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Show that the image of the curve $\Gamma\in\mathscr{C}^{1}\left([a,b]\to\mathbb{R}^{d}\right)$ has d-dimensional Lebesgue measure zero (of course, $d\geq2$).

This can be proved using the absolute continuity of $\Gamma'$ (since $[a,b]$ is compact and $\Gamma'$ is assumed continuous, hence in $L^{1}([a,b])$) together with the fundamental theorem of calculus to obtain an $\epsilon$-small cover of $\Gamma$ by balls.

But I am trying to prove this using more elementary means (i.e. without integration). Intuitively, since $\Gamma$ is smooth, we ought to (for fine enough partitions) be able to cover $\Gamma$ by boxes which arise from its tangent line. And by taking the partition of $[a,b]$ to be finer and finer, the "tangent box" cover ought to also get smaller and smaller.

More rigorously, the vector-version of the mean value theorem can be applied: $$|\Gamma(t_{i-1})-\Gamma(t_{i})|\leq(t_{i}-t_{i-1})|\Gamma'(t_{i}^{\star})|\leq M_{i}\Delta t$$ where $t_{i}^{\star}\in(t_{i-1},t_{i})$ and $M_{i}=\sup_{t\in[t_{i-1},t_{i}]}|\Gamma'(t)|$ which exists and is finite since $\Gamma'$ is continuous.

But to me, it's not quite clear how to rigorously construct a cover by boxes from here. I'm pretty sure this is another one of those situations where the answer is sitting right in front of me, but alas, it's 2:00am and I am not thinking so clearly...so if anyone could provide a hint as to where to go from here, or at the very least verification that this is indeed the right approach, I would appreciate it.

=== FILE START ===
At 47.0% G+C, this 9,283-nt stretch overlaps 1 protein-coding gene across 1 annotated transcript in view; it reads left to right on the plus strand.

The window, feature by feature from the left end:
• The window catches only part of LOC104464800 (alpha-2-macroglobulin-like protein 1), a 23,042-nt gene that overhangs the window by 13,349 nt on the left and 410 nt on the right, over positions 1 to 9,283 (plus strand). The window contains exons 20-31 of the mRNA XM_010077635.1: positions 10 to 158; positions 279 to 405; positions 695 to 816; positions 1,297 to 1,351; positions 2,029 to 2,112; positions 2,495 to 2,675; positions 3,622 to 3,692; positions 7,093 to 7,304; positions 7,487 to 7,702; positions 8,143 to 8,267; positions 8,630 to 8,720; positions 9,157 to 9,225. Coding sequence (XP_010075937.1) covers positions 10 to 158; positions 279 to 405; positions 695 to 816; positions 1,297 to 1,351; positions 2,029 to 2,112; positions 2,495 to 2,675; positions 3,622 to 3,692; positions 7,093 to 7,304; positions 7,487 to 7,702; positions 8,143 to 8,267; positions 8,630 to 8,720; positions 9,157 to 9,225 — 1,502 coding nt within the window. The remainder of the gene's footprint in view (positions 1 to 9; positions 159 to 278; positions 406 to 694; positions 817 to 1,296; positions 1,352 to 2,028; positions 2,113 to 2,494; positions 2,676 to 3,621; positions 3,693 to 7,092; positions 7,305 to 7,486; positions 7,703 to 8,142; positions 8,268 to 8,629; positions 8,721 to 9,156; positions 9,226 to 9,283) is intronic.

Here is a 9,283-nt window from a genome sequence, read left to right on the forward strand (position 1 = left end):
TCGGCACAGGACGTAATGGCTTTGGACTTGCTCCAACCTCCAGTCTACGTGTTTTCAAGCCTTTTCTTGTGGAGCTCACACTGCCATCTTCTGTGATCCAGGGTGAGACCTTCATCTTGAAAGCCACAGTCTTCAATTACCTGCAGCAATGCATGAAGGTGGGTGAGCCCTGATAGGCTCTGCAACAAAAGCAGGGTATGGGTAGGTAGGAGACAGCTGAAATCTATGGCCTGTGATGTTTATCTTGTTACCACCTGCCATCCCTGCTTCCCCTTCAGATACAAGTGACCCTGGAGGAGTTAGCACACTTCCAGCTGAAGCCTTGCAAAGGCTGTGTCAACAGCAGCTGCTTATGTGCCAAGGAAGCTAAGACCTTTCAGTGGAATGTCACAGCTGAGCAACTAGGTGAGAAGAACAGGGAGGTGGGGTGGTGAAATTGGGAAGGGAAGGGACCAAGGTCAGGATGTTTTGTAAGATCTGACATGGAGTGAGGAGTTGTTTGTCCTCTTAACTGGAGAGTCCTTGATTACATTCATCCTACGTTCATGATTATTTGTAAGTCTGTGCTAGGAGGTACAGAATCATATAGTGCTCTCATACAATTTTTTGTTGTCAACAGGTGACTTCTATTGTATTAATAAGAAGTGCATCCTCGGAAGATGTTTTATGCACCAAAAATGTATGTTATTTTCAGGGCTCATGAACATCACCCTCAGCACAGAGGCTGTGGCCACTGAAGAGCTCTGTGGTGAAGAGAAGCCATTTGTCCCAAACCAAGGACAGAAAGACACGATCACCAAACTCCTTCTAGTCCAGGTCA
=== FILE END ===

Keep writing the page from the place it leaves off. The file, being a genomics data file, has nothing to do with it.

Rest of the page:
NOTE:

In the proof I mentioned (using integration), essentially you sum the left hand side over all partition intervals of uniform length $\delta$ (which depends on the $\Gamma'$), and "integrate" the right hand side.

Actually, to be more specific, for each $\epsilon>0$ there exists a $\delta>0$ such that $||P||<\delta$ implies $\int_{t_{i-1}}^{t_{i}}|\Gamma'(t)|dt<\epsilon$ (e.g. absolute continuity). This allows you to define numbers $\epsilon_{i}=\sup_{t,\bar{t}\in[t_{i-1},t_{i}]}|\Gamma(t)-\Gamma(\bar{t})|\leq\epsilon$ so that $\sum_{i=1}^{\#P}\epsilon_{i}\leq||\Gamma'||_{L^{1}([a,b])}$. Then you can use these $\epsilon_{i}$ to put balls at each point $\Gamma(t_{i})$ of radius (say) $2\epsilon_{i}$, thus giving you an $\epsilon$-small cover. Again though, this is harder to establish without integration theory.

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up vote 3 down vote accepted

Let's prove it more generally for a Lipschitz curve $\gamma: [a,b]\to \mathbb R^d$ with Lipschitz constant $L = \mathrm{Lip}(\gamma)$, instead.

Given an interval $I = (c-\epsilon/2, c+\epsilon/2)\cap [a,b]$ of length $\le \epsilon$, it is immediate that $\gamma(I)\subset B_{L\epsilon}(\gamma(c))$. Hence, letting $\lambda$ denote the $d$-dimensional Lebesgue measure we obtain $$\lambda(\gamma(I)) \le L^d\omega_d \epsilon^d$$

Now given $n\in \mathbb N$, let $\epsilon = (b-a)/n$. Then we can cover $[a,b]$ by $n$ intervals $I_1, \dots, I_n$ of length $\epsilon$ and by the above it follows that $$\lambda(\gamma([a,b])) \le \sum_{i=1}^n \lambda(\gamma(I_i)) \le n L^d\omega_d \epsilon^d = \frac{\omega_dL^d(b-a)^d}{n^{d-1}}$$

Since $n$ can be chosen arbitrarily big, this implies that $\lambda(\gamma([a,b])) = 0$ if $d\ge 2$.

Remark: Essentially the same argument shows that a Lipschitz function can never increase the Hausdorff dimension of a set.

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